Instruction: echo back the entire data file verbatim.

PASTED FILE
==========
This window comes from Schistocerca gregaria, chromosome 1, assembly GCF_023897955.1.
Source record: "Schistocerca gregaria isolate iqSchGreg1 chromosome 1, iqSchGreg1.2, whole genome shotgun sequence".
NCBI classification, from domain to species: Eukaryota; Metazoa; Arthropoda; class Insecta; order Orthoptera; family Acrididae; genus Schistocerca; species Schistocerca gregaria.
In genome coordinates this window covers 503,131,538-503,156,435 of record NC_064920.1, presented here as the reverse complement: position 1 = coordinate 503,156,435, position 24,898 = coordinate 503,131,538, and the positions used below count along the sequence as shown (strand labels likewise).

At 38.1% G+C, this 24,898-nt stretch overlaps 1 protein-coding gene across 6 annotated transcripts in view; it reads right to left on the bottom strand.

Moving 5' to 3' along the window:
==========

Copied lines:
This window comes from Schistocerca gregaria, chromosome 1, assembly GCF_023897955.1.
Source record: "Schistocerca gregaria isolate iqSchGreg1 chromosome 1, iqSchGreg1.2, whole genome shotgun sequence".
NCBI classification, from domain to species: Eukaryota; Metazoa; Arthropoda; class Insecta; order Orthoptera; family Acrididae; genus Schistocerca; species Schistocerca gregaria.
In genome coordinates this window covers 503,131,538-503,156,435 of record NC_064920.1, presented here as the reverse complement: position 1 = coordinate 503,156,435, position 24,898 = coordinate 503,131,538, and the positions used below count along the sequence as shown (strand labels likewise).

At 38.1% G+C, this 24,898-nt stretch overlaps 1 protein-coding gene across 6 annotated transcripts in view; it reads right to left on the bottom strand.

Moving 5' to 3' along the window: